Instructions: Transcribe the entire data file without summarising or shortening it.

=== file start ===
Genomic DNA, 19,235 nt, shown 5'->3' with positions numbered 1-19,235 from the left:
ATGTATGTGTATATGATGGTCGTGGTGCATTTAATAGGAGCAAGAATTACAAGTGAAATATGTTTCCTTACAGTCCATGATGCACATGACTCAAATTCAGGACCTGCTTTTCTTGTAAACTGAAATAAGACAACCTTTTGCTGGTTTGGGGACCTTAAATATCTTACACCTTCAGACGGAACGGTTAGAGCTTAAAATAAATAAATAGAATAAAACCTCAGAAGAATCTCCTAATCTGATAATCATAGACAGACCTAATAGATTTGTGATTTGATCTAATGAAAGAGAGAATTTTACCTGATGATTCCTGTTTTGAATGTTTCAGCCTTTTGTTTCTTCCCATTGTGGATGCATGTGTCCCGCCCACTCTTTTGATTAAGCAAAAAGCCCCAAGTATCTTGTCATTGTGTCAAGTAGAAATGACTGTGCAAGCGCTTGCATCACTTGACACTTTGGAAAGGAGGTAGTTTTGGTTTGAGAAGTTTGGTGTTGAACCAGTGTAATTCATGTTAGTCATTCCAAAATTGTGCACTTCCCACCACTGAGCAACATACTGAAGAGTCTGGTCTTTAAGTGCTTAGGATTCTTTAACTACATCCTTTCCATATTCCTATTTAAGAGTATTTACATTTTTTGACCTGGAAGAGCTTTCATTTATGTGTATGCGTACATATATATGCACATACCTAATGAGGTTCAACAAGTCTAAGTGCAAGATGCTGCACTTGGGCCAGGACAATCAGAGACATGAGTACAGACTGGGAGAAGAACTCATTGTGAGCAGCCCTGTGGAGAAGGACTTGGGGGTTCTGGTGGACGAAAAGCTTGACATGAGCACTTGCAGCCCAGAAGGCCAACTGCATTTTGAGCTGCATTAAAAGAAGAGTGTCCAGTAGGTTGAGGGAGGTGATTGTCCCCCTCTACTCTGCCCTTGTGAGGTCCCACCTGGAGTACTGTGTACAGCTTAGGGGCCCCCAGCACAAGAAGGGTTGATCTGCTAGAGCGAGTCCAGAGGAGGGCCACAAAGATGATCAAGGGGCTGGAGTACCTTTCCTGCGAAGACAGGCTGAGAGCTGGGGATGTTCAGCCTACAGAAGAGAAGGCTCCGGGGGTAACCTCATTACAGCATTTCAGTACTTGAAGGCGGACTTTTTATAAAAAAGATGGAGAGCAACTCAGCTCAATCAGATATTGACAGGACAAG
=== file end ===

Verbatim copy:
Genomic DNA, 19,235 nt, shown 5'->3' with positions numbered 1-19,235 from the left:
ATGTATGTGTATATGATGGTCGTGGTGCATTTAATAGGAGCAAGAATTACAAGTGAAATATGTTTCCTTACAGTCCATGATGCACATGACTCAAATTCAGGACCTGCTTTTCTTGTAAACTGAAATAAGACAACCTTTTGCTGGTTTGGGGACCTTAAATATCTTACACCTTCAGACGGAACGGTTAGAGCTTAAAATAAATAAATAGAATAAAACCTCAGAAGAATCTCCTAATCTGATAATCATAGACAGACCTAATAGATTTGTGATTTGATCTAATGAAAGAGAGAATTTTACCTGATGATTCCTGTTTTGAATGTTTCAGCCTTTTGTTTCTTCCCATTGTGGATGCATGTGTCCCGCCCACTCTTTTGATTAAGCAAAAAGCCCCAAGTATCTTGTCATTGTGTCAAGTAGAAATGACTGTGCAAGCGCTTGCATCACTTGACACTTTGGAAAGGAGGTAGTTTTGGTTTGAGAAGTTTGGTGTTGAACCAGTGTAATTCATGTTAGTCATTCCAAAATTGTGCACTTCCCACCACTGAGCAACATACTGAAGAGTCTGGTCTTTAAGTGCTTAGGATTCTTTAACTACATCCTTTCCATATTCCTATTTAAGAGTATTTACATTTTTTGACCTGGAAGAGCTTTCATTTATGTGTATGCGTACATATATATGCACATACCTAATGAGGTTCAACAAGTCTAAGTGCAAGATGCTGCACTTGGGCCAGGACAATCAGAGACATGAGTACAGACTGGGAGAAGAACTCATTGTGAGCAGCCCTGTGGAGAAGGACTTGGGGGTTCTGGTGGACGAAAAGCTTGACATGAGCACTTGCAGCCCAGAAGGCCAACTGCATTTTGAGCTGCATTAAAAGAAGAGTGTCCAGTAGGTTGAGGGAGGTGATTGTCCCCCTCTACTCTGCCCTTGTGAGGTCCCACCTGGAGTACTGTGTACAGCTTAGGGGCCCCCAGCACAAGAAGGGTTGATCTGCTAGAGCGAGTCCAGAGGAGGGCCACAAAGATGATCAAGGGGCTGGAGTACCTTTCCTGCGAAGACAGGCTGAGAGCTGGGGATGTTCAGCCTACAGAAGAGAAGGCTCCGGGGGTAACCTCATTACAGCATTTCAGTACTTGAAGGCGGACTTTTTATAAAAAAGATGGAGAGCAACTCAGCTCAATCAGATATTGACAGGACAAG